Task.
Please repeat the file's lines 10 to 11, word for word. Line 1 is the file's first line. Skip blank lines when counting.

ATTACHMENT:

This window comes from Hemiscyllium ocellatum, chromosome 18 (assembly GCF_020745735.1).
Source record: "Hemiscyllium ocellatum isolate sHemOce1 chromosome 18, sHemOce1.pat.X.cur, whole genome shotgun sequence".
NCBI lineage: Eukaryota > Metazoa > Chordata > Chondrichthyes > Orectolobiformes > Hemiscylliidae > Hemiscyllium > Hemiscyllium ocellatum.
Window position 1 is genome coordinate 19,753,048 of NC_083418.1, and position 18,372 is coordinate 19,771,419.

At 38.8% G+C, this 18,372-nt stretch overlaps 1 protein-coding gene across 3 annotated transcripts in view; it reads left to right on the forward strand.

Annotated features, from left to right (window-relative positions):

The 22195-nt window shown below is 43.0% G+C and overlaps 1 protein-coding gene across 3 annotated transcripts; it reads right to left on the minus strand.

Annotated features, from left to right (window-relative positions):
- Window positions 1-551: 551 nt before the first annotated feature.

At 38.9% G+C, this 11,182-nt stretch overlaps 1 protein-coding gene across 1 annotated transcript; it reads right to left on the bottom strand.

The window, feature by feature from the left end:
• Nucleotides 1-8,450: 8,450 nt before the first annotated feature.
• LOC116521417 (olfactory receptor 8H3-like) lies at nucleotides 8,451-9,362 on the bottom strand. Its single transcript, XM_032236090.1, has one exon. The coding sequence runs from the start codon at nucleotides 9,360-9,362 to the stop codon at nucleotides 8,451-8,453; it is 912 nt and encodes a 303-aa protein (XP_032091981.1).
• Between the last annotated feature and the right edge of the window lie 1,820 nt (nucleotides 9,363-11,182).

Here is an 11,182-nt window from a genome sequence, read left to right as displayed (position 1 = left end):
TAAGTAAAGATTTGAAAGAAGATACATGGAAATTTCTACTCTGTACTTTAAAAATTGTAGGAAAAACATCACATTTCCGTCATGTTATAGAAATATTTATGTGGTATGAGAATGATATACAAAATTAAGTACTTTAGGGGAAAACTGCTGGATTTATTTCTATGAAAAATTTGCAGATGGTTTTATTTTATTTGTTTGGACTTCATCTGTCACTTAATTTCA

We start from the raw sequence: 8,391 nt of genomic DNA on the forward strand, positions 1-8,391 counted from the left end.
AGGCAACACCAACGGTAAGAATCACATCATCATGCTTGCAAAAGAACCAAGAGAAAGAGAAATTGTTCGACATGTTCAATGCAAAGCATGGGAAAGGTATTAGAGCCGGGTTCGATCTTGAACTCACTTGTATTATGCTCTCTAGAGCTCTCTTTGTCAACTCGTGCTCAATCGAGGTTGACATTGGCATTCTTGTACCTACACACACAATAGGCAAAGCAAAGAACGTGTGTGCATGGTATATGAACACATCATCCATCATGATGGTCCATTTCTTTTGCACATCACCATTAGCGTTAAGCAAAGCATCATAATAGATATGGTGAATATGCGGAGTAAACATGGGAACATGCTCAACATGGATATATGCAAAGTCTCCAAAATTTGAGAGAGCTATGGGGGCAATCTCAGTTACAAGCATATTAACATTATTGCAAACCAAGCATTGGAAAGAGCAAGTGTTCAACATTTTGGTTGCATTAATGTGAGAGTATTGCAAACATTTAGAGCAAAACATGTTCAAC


At 38.9% G+C, this 11,182-nt stretch overlaps 1 protein-coding gene across 1 annotated transcript; it reads right to left on the bottom strand.

The window, feature by feature from the left end: